The Many Dangers of Joining a Book Club

Last December, I blithely decided to join a book club I saw advertised in Starbucks.  The poster was perfectly on-point to rope me in: “Book Club Looking For Members: wine-loving student preferred.” As I’m nothing if not a wine-adoring, book-loving student, I was in with both feet, arms, legs, and my entire bank account (which, to be fair, isn’t really saying that much).

Fast forward to January 4, and I’ve finally gotten up the initiative to send the email after discussing at length with anyone who will listed why this is the best thing to happen to me, ever. I’ve always wanted to be in a book club, see, since I was in first grade and my best friend Elizabeth and I would sneak into her attic and read Pride & Prejudice (I was quite the rebellious youngster).

I receive an email back the same day, and the author sounds lovely. The email is in my favorite font (Georgia) with my favorite valediction (warmly), and she (Laken) seems like the perfect curator for a book club. She’s more type-A than I could ever dream of, and has made a short survey to “gauge my interest” that asks normal things such as nights when I’m free, books that I like, and what I think the first book we read as a group should be. Though I am not a perfectionist, I am most definitely an overachiever, and so I spend an inordinate amount of time making sure that my answers are absolutely, perfectly cool.

Ten nail-biting days later, and I have a response. The email, sent out to a list of undisclosed recipients, says that I have been accepted to the book club and that the book of the month will be Gone Girl by Gillian Flynn, which was totally my suggestion and that we will meet on January 29 at 6pm. Coincidentally, I’d inhaled it weeks before and could think of nothing better than sitting around with a glass of wine and my best friends that I didn’t quite know yet.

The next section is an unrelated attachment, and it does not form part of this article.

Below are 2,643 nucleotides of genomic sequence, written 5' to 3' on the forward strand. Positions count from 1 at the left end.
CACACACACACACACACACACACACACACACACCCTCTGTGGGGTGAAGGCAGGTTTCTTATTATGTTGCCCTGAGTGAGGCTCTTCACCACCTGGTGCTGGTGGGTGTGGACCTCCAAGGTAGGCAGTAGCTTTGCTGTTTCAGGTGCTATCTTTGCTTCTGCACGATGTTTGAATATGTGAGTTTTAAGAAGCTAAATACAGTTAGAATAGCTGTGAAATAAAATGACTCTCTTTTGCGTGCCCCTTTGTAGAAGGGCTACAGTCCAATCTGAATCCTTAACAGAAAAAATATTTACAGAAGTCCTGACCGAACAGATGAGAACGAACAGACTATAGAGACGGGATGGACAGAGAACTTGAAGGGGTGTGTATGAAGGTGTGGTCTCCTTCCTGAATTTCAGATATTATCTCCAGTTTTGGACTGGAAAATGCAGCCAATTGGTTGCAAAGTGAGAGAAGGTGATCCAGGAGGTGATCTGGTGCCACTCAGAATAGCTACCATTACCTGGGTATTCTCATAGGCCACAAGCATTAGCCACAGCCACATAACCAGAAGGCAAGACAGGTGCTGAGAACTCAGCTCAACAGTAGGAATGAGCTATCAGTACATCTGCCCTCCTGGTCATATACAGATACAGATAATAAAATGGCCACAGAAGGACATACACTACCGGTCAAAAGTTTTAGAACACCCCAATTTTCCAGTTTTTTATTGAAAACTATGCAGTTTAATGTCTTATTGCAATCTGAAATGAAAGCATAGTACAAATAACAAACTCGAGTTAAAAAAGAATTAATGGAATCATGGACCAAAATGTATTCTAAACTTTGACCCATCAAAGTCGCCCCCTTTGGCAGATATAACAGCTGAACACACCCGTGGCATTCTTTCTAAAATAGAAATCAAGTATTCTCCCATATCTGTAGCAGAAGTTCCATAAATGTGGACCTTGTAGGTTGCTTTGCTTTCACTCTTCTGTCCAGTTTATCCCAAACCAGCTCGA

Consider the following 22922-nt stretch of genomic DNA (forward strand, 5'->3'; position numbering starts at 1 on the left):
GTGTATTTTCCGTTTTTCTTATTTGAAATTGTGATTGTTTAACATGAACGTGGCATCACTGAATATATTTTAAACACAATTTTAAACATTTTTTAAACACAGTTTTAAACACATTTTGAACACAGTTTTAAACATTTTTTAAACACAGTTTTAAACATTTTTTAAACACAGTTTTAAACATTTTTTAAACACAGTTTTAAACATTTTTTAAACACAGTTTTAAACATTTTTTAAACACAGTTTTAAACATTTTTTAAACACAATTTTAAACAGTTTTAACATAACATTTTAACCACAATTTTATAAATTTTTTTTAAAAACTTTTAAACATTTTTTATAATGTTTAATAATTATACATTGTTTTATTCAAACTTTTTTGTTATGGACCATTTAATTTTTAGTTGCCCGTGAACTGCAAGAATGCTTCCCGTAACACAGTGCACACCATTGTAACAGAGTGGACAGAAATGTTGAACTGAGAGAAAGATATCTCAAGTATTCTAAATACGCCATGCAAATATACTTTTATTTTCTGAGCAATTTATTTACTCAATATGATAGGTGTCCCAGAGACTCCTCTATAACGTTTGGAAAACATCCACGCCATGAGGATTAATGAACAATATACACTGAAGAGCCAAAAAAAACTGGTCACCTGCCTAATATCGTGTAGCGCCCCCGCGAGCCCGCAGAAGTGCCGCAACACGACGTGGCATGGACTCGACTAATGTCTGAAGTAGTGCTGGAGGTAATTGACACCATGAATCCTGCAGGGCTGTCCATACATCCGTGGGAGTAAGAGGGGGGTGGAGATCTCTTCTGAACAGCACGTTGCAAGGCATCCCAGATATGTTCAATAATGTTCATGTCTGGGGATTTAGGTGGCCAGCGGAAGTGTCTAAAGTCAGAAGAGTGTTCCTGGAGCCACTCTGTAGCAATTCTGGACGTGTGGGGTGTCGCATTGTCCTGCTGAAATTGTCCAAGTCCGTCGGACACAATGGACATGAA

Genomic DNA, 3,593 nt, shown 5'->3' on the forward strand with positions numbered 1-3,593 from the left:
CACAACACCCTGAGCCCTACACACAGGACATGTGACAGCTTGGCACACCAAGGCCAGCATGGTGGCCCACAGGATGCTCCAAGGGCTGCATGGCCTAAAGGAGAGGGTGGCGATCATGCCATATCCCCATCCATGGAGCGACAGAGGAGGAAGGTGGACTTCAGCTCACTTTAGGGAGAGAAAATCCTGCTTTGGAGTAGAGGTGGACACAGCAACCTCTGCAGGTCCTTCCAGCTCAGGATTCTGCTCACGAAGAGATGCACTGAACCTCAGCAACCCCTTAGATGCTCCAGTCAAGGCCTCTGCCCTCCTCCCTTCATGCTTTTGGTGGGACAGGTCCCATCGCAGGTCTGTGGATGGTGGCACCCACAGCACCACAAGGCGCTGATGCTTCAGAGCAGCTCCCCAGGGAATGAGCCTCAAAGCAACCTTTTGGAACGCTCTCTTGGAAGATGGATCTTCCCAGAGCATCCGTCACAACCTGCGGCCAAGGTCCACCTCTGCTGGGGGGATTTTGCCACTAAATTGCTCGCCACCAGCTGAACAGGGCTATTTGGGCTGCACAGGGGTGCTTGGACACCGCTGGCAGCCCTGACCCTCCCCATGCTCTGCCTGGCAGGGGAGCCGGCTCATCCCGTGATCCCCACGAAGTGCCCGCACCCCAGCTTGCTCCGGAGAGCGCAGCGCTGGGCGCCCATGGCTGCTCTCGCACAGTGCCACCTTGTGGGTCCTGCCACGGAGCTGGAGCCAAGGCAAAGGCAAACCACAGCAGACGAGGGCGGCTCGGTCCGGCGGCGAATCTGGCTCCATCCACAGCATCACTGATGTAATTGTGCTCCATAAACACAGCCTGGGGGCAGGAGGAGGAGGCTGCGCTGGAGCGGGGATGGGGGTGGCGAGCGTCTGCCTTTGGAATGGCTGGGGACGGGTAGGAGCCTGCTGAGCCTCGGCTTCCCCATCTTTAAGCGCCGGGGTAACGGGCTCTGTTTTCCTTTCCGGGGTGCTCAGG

On to January 29, the fateful evening.  Six o’clock, in the dead of winter, means in nowhere Alabama that it is already completely dark and eerily much silent. I’m driving along, headlights on, following my GPS and singing along to Bob Dylan. I sail past fast food restaurants, pet supply stores, home depot, walmart, KFC until quite suddenly, I’m around absolutely nothing. Dead silence. No comforting neon lights. My next landmark, a trailer park with one lone light-pole, does little to assuage the uneasy feeling that is slowly creeping down my throat and settling in the pit of my stomach. I’m sure it will get nicer soon, I think, expecting a cheery neighborhood with a welcoming wooden sign, to pop up around the next deserted corner. Instead, I find, 15 minutes and several run-down shacks later, an abandoned dirt road, which my GPS is cheerily demanding that I take a left onto. This road, I should stress, has absolutely no lights and no concrete. It would be more fitting to call it a path, a path into the unlit wilderness.

Suddenly, the book on the seat has a new meaning. Gone Girl is no longer the thriller I had been so excited to discuss, but a rather foreboding omen.  I am the gone girl. I am sweating, my hands are shaking, and I can hear my heart thump, thump, thumping in my ears as I call my boyfriend. “The house is in the middle of nowhere and I don’t know where I am and I am afraid that the book is a sign and I’ve never met any of these people and what am I thinking this was a terrible idea,” I’m expecting him to say don’t be silly, you’re making these things up (I can be terribly skittish, you see, so there is the possibility that these ladies were not the ax murderers I believed them to be). However, he seems almost as concerned as I am when I tell him that I am in the middle of the woods, not in a subdivision as one would think. “She would have told you that it was in the middle of nowhere, if this was legitimate” he reasoned, and this sage advice was enough to make me turn straight around and head home.

But I’ve looked forward to this for so long; I must be imagining things. I’m sure once I turn down the unlit dirt path, the house will be well-lit and beautiful; they just haven’t gotten around to sprucing up the entrance.

So I do another u-turn, screw up every ounce of courage that exists in my convulsing body, and head once more down the dark, dark highway in search of the “road.” I find it, turn onto it, and see the house my GPS indicates. It’s a little shack with only two cars parked out front, and one light on inside. The curtains look like moth-eaten grandmother lace, and slats are falling off of the front.

I yelp, do the quickest u-turn known to man, and high-tail it home.

After I am safely in the confines of my boyfriend’s apartment, I tell the tale and we settle in for dinner. Suddenly he runs to the window, and looks back at me in fear: “There’s a group of girls outside, and they’re burning a huge pile of books!” he yells. I blanche.

“Just kidding.”

But it isn’t a joking matter, my friends, because that is the true story of how I was almost a real gone girl.